About 100 world cities used 70% of electricity from renewable sources in 2018: Report
Renewables have become integral to city efforts to reduce CO2 and other harmful emissions
Cities, at the forefront of energy transition, are increasingly adopting renewable options. At least 100 cities across the world reportedly generated 70 per cent or more of their electricity from renewable energy sources in 2018, according to REN21’s Renewables 2019 Global Status Report.
As cities are home to more than half the people in the world, it accounts for around 65 per cent of global energy demand. As a result, they are also responsible for 75 per cent of global carbon dioxide (CO2) emissions. Renewables have thus become integral to city efforts to reduce CO2 and other harmful emissions, the report noted.
In 2018, more than 230 cities worldwide adopted targets for 100 per cent renewable energy in at least one sector, it showed.
The sector generated an estimated more than 26 per cent of global electricity. Around 100 GW of PV was installed — accounting for 55 per cent of renewable capacity additions — followed by wind power (28 per cent) and hydropower (11 per cent). Overall, the sector accounted for more than 33 per cent of the world’s total installed power generating capacity.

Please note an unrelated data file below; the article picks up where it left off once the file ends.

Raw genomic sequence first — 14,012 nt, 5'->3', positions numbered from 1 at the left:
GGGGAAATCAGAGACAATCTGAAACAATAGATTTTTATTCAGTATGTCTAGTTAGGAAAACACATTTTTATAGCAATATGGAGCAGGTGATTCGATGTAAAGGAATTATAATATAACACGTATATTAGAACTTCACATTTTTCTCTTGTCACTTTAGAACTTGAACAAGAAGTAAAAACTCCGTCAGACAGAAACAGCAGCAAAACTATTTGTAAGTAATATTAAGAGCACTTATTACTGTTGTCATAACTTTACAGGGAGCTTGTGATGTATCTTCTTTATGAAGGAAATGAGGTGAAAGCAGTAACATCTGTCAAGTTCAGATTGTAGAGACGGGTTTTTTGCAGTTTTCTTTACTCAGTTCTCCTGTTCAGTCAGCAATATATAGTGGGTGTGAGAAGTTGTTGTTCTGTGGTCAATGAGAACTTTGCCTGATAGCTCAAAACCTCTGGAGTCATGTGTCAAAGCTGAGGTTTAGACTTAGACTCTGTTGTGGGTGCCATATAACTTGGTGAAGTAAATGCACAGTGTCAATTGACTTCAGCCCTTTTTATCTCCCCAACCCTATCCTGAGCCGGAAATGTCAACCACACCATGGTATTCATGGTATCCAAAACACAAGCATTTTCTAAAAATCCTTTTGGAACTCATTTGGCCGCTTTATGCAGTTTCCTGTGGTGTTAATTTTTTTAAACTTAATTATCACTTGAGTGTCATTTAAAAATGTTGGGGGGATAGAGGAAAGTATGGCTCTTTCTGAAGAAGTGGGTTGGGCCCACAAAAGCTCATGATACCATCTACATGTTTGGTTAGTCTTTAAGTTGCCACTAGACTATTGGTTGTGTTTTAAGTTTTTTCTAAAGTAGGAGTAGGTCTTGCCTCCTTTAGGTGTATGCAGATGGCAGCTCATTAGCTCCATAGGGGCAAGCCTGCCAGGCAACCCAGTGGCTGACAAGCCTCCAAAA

However, progress was concentrated only in the power sector, compared to renewables in heating, cooling and transportation.
“The evidence from 2018 clearly indicates that renewable power is here to stay. Solar photovoltaics (PV) and wind are now mainstream options in the power sector, with an increasing number of countries generating more than 20 per cent of their electricity with solar PV and wind,” Arthouros Zervos Chair, REN21, said in a statement.
Besides, the sector also created employment opportunities for nearly 11 million people worldwide in 2018, according to the latest report by the International Renewable Energy Agency.
Despite progress in renewable energy, the world is not on track to meet the targets of the Paris Agreement — to restrict global greenhouse gas emissions to “well below” 2 degrees Celsius above pre-industrial levels — or of the United Nations mandated Sustainable Development Goal (Goal 7), the report argued.
Owing to an increase in fossil fuel consumption, global energy-related CO2 emissions grew an estimated to 33.1 gigatonnes (Gt) of CO2 in 2018, up by nearly 1.7 per cent from 2017.